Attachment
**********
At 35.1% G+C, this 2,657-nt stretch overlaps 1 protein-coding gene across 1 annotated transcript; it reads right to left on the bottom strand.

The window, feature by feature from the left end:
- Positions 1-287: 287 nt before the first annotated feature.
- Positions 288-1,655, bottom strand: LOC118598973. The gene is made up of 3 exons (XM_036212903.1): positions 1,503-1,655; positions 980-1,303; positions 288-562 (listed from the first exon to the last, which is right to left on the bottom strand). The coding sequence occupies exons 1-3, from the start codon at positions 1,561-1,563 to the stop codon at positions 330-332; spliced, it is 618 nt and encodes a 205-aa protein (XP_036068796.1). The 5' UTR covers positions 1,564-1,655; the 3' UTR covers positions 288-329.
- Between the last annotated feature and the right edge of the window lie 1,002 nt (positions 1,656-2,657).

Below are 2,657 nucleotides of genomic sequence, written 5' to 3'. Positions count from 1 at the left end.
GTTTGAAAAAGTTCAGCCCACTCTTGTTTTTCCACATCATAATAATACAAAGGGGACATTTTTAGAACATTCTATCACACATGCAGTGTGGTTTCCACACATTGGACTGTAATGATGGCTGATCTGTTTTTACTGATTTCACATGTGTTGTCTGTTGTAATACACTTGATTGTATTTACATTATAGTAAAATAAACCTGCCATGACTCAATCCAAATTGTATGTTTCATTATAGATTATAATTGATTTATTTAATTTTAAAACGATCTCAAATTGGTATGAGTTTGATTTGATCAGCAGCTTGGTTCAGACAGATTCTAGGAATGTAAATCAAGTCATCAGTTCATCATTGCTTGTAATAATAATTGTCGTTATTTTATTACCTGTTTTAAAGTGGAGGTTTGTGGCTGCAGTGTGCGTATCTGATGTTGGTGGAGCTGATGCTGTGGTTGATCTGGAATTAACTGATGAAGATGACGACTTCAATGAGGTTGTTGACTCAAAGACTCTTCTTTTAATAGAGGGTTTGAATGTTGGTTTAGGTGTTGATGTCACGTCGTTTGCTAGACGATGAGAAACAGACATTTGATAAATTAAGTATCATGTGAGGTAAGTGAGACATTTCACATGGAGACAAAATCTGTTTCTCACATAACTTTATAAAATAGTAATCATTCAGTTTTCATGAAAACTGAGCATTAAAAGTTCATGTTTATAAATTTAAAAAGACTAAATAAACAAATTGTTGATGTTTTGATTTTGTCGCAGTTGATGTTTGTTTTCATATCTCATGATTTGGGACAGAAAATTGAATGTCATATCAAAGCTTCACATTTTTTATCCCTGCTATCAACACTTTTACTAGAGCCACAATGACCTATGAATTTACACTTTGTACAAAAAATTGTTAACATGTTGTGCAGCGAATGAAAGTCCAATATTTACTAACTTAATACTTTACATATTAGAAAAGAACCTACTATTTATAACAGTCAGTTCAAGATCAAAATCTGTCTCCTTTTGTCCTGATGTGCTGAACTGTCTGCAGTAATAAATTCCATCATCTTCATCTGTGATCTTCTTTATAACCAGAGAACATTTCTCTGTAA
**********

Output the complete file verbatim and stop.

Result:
At 35.1% G+C, this 2,657-nt stretch overlaps 1 protein-coding gene across 1 annotated transcript; it reads right to left on the bottom strand.

The window, feature by feature from the left end:
- Positions 1-287: 287 nt before the first annotated feature.
- Positions 288-1,655, bottom strand: LOC118598973. The gene is made up of 3 exons (XM_036212903.1): positions 1,503-1,655; positions 980-1,303; positions 288-562 (listed from the first exon to the last, which is right to left on the bottom strand). The coding sequence occupies exons 1-3, from the start codon at positions 1,561-1,563 to the stop codon at positions 330-332; spliced, it is 618 nt and encodes a 205-aa protein (XP_036068796.1). The 5' UTR covers positions 1,564-1,655; the 3' UTR covers positions 288-329.
- Between the last annotated feature and the right edge of the window lie 1,002 nt (positions 1,656-2,657).

Below are 2,657 nucleotides of genomic sequence, written 5' to 3'. Positions count from 1 at the left end.
GTTTGAAAAAGTTCAGCCCACTCTTGTTTTTCCACATCATAATAATACAAAGGGGACATTTTTAGAACATTCTATCACACATGCAGTGTGGTTTCCACACATTGGACTGTAATGATGGCTGATCTGTTTTTACTGATTTCACATGTGTTGTCTGTTGTAATACACTTGATTGTATTTACATTATAGTAAAATAAACCTGCCATGACTCAATCCAAATTGTATGTTTCATTATAGATTATAATTGATTTATTTAATTTTAAAACGATCTCAAATTGGTATGAGTTTGATTTGATCAGCAGCTTGGTTCAGACAGATTCTAGGAATGTAAATCAAGTCATCAGTTCATCATTGCTTGTAATAATAATTGTCGTTATTTTATTACCTGTTTTAAAGTGGAGGTTTGTGGCTGCAGTGTGCGTATCTGATGTTGGTGGAGCTGATGCTGTGGTTGATCTGGAATTAACTGATGAAGATGACGACTTCAATGAGGTTGTTGACTCAAAGACTCTTCTTTTAATAGAGGGTTTGAATGTTGGTTTAGGTGTTGATGTCACGTCGTTTGCTAGACGATGAGAAACAGACATTTGATAAATTAAGTATCATGTGAGGTAAGTGAGACATTTCACATGGAGACAAAATCTGTTTCTCACATAACTTTATAAAATAGTAATCATTCAGTTTTCATGAAAACTGAGCATTAAAAGTTCATGTTTATAAATTTAAAAAGACTAAATAAACAAATTGTTGATGTTTTGATTTTGTCGCAGTTGATGTTTGTTTTCATATCTCATGATTTGGGACAGAAAATTGAATGTCATATCAAAGCTTCACATTTTTTATCCCTGCTATCAACACTTTTACTAGAGCCACAATGACCTATGAATTTACACTTTGTACAAAAAATTGTTAACATGTTGTGCAGCGAATGAAAGTCCAATATTTACTAACTTAATACTTTACATATTAGAAAAGAACCTACTATTTATAACAGTCAGTTCAAGATCAAAATCTGTCTCCTTTTGTCCTGATGTGCTGAACTGTCTGCAGTAATAAATTCCATCATCTTCATCTGTGATCTTCTTTATAACCAGAGAACATTTCTCTGTAA